Doug- Steve makes a good point about tying all the bucktail on the gape side of the hook . This allows for more flexibility in the size of the eyes used because the wing will help turn the fly over. Here's a suggestion that I use when tying with the "one-sided" wing. After you tie in the eyes tie in some body material behind the eyes(bend-side) and make several wraps back to the eyes and figurre-8 over the eyes securing the body just in front of the eyes. Then turn the fly over and add the wing. The body (maybe flash, chenille, yarn,etc.) helps hold the eyes in place especially if you add it while the super glue is still wet, and you are addding super glue to the wraps around the eyes. I found this after having several clousers turn their heads after a few casts. This is why many tiers put the white belly over the bar of the eyes- added security to keep the eyes from twisting. ronl
> Try this recipe. And like that guy on the cooking show,
> add some BAMM!
> I hope this link isn't a problem.
<b>Not a problem,</b> your reference adds valuable knowledge from a great personality in the coastal flyfishing scene... I always walk over to Page to say hello whenever I see her. I'm sure she'll be at Wilmington. Maybe she'd be interested in making a guest appearance for us sometime.
Actually, I do have one request... if you'd put the link between the <font color="ff0000">[<!--no-->url=<url>;<!--no-->]</font><!--color--> and the <font color="ff0000">[<!--no-->/url<!--no-->]</font><!--color--> then I wouldn't have to type it!
Thanks for all the info....now it is time to go practice on my new .....ahhhh......ummmmm....well....I just had to have it....you know.....a brandy-new Renzetti S/W Traveler.....help "I'm wading in too deep"! There's no turning back!! My spinning gear is getting VERY jealous.
Bought some synthetics, too. There goes the down payment on that new kayak!! DOH!!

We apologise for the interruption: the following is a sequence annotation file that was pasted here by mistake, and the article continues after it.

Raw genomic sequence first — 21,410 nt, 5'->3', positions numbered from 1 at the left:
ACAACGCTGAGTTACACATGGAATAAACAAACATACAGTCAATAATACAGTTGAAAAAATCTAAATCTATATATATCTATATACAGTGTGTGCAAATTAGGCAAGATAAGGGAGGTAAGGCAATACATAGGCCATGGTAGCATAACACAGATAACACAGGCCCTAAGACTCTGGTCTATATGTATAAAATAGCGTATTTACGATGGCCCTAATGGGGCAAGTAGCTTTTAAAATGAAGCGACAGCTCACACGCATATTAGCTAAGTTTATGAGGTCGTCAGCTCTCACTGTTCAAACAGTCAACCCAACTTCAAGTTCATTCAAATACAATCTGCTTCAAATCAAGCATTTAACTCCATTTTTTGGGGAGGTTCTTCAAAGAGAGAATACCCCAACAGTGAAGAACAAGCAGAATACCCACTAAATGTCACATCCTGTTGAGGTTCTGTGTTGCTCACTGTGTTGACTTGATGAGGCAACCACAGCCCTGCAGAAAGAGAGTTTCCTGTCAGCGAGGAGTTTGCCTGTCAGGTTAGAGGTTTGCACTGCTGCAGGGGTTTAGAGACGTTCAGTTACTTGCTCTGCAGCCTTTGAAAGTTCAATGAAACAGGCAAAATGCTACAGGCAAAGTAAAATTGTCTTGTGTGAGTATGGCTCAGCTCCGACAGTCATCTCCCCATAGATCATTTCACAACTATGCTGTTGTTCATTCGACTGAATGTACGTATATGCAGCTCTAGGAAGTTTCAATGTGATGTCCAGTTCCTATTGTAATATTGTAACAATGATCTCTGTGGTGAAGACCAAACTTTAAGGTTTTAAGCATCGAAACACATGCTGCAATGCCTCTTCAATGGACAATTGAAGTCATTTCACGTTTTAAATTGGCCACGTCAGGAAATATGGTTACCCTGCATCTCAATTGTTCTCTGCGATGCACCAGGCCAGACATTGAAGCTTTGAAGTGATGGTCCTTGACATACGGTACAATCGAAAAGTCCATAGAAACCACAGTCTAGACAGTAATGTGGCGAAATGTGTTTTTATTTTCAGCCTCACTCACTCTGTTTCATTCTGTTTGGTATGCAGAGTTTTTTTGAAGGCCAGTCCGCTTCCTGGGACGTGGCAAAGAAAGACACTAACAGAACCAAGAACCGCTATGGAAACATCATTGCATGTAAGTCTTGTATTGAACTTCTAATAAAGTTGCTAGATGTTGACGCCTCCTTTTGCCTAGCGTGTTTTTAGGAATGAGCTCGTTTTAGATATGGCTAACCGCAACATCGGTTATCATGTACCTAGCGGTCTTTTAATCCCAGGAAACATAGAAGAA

My earlier comments were a little over the top so I am revising the message. Although I was displeased about the way I may have been profiled a while back, my intent is to work together with all other websites (that make sense) to maximize the amount of fun we can pack into a season.
I've also extended the modify time-out to 24 hours for such cases.
02-20-2000, 12:38 AM
I can here your sluggo's abandoning ship as I write this. http://184.108.40.206/images/flytalk/Wilk.gif
Doug- I finally broke down and bought some of those jig hooks- Eagle Claw#413 for tying my clousers. The shank is the same as Mustad 34007 but the hooks come out of the package sharp. I only had a limited time to try them as on the second cast the fly froze in mid air but they seem to work better than clousers tied on a straight shank hook. At least you can throw smaller eyes and still get them to jig.
The only place I can find them is: TERMINAL TACKLE CO.phone no.:631-269-6005. ronl
The Sluggos jumped ship when I started using Bass Assassin products and Zoom Super Flukes!
Thanks...I'll check out the Eagle Claw jighooks. I have the Terminal Tackle catalog. In fact, I have a LOT of jighooks left over from the freshwater bass fishing that I have all but abandoned.